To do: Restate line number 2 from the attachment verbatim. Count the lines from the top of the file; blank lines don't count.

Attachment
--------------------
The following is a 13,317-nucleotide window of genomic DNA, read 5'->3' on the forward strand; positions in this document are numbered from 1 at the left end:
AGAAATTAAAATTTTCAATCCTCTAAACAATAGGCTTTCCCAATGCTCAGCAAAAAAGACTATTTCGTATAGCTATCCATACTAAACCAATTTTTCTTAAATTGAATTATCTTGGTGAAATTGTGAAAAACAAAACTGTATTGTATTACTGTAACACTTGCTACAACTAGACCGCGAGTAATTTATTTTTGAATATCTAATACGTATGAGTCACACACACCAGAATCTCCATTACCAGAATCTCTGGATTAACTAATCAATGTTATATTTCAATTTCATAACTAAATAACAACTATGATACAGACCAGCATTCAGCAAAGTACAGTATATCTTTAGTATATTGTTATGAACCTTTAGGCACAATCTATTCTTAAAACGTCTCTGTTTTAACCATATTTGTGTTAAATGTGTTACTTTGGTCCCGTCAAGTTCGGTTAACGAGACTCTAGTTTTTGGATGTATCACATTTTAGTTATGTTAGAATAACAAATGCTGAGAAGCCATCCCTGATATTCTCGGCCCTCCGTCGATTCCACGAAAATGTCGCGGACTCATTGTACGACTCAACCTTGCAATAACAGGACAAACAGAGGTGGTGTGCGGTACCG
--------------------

AGAAATTAAAATTTTCAATCCTCTAAACAATAGGCTTTCCCAATGCTCAGCAAAAAAGACTATTTCGTATAGCTATCCATACTAAACCAATTTTTCTTAAATTGAATTATCTTGGTGAAATTGTGAAAAACAAAACTGTATTGTATTACTGTAACACTTGCTACAACTAGACCGCGAGTAATTTATTTTTGAATATCTAATACGTATGAGTCACACACACCAGAATCTCCATTACCAGAATCTCTGGATTAACTAATCAATGTTATATTTCAATTTCATAACTAAATAACAACTATGATACAGACCAGCATTCAGCAAAGTACAGTATATCTTTAGTATATTGTTATGAACCTTTAGGCACAATCTATTCTTAAAACGTCTCTGTTTTAACCATATTTGTGTTAAATGTGTTACTTTGGTCCCGTCAAGTTCGGTTAACGAGACTCTAGTTTTTGGATGTATCACATTTTAGTTATGTTAGAATAACAAATGCTGAGAAGCCATCCCTGATATTCTCGGCCCTCCGTCGATTCCACGAAAATGTCGCGGACTCATTGTACGACTCAACCTTGCAATAACAGGACAAACAGAGGTGGTGTGCGGTACCG